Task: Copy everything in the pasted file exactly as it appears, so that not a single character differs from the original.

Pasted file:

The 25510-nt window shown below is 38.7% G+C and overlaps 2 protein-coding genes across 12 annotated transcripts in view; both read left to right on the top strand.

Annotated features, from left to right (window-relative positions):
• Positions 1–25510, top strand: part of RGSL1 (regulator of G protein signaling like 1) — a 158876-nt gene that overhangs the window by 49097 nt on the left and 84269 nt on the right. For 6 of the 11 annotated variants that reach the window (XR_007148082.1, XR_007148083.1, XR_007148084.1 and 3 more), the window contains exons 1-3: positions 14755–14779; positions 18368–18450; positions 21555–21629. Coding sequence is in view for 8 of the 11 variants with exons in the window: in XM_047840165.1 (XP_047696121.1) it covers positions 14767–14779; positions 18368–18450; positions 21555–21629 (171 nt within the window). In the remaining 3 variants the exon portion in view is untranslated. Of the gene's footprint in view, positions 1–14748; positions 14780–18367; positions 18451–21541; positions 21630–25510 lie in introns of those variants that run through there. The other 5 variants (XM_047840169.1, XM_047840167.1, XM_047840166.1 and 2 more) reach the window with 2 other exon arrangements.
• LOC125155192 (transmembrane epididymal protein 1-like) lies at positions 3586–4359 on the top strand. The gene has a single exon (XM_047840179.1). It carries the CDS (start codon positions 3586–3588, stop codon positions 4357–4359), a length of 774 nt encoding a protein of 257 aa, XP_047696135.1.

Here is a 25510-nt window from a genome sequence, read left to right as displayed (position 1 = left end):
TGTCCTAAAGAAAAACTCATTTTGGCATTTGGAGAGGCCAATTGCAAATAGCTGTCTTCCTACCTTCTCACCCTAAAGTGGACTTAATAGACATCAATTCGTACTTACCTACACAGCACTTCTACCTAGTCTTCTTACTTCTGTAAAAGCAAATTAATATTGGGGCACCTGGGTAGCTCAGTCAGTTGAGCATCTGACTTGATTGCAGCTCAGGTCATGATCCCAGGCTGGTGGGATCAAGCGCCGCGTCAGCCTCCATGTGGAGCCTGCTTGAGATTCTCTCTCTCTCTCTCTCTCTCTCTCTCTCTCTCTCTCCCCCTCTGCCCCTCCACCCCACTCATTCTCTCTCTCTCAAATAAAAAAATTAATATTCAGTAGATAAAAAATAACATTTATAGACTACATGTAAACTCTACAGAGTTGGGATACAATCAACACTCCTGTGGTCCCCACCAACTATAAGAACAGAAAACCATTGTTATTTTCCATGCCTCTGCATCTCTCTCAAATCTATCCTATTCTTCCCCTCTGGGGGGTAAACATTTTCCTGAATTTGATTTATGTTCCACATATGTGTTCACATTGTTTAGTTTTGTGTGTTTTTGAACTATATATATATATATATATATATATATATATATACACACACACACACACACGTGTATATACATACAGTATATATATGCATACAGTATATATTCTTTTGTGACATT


The 25510-nt window shown below is 38.7% G+C and overlaps 2 protein-coding genes across 12 annotated transcripts in view; both read left to right on the top strand.

Annotated features, from left to right (window-relative positions):
• Positions 1–25510, top strand: part of RGSL1 (regulator of G protein signaling like 1) — a 158876-nt gene that overhangs the window by 49097 nt on the left and 84269 nt on the right. For 6 of the 11 annotated variants that reach the window (XR_007148082.1, XR_007148083.1, XR_007148084.1 and 3 more), the window contains exons 1-3: positions 14755–14779; positions 18368–18450; positions 21555–21629. Coding sequence is in view for 8 of the 11 variants with exons in the window: in XM_047840165.1 (XP_047696121.1) it covers positions 14767–14779; positions 18368–18450; positions 21555–21629 (171 nt within the window). In the remaining 3 variants the exon portion in view is untranslated. Of the gene's footprint in view, positions 1–14748; positions 14780–18367; positions 18451–21541; positions 21630–25510 lie in introns of those variants that run through there. The other 5 variants (XM_047840169.1, XM_047840167.1, XM_047840166.1 and 2 more) reach the window with 2 other exon arrangements.
• LOC125155192 (transmembrane epididymal protein 1-like) lies at positions 3586–4359 on the top strand. The gene has a single exon (XM_047840179.1). It carries the CDS (start codon positions 3586–3588, stop codon positions 4357–4359), a length of 774 nt encoding a protein of 257 aa, XP_047696135.1.

Here is a 25510-nt window from a genome sequence, read left to right as displayed (position 1 = left end):
TGTCCTAAAGAAAAACTCATTTTGGCATTTGGAGAGGCCAATTGCAAATAGCTGTCTTCCTACCTTCTCACCCTAAAGTGGACTTAATAGACATCAATTCGTACTTACCTACACAGCACTTCTACCTAGTCTTCTTACTTCTGTAAAAGCAAATTAATATTGGGGCACCTGGGTAGCTCAGTCAGTTGAGCATCTGACTTGATTGCAGCTCAGGTCATGATCCCAGGCTGGTGGGATCAAGCGCCGCGTCAGCCTCCATGTGGAGCCTGCTTGAGATTCTCTCTCTCTCTCTCTCTCTCTCTCTCTCTCTCTCTCCCCCTCTGCCCCTCCACCCCACTCATTCTCTCTCTCTCAAATAAAAAAATTAATATTCAGTAGATAAAAAATAACATTTATAGACTACATGTAAACTCTACAGAGTTGGGATACAATCAACACTCCTGTGGTCCCCACCAACTATAAGAACAGAAAACCATTGTTATTTTCCATGCCTCTGCATCTCTCTCAAATCTATCCTATTCTTCCCCTCTGGGGGGTAAACATTTTCCTGAATTTGATTTATGTTCCACATATGTGTTCACATTGTTTAGTTTTGTGTGTTTTTGAACTATATATATATATATATATATATATATATATATACACACACACACACACACGTGTATATACATACAGTATATATATGCATACAGTATATATTCTTTTGTGACATT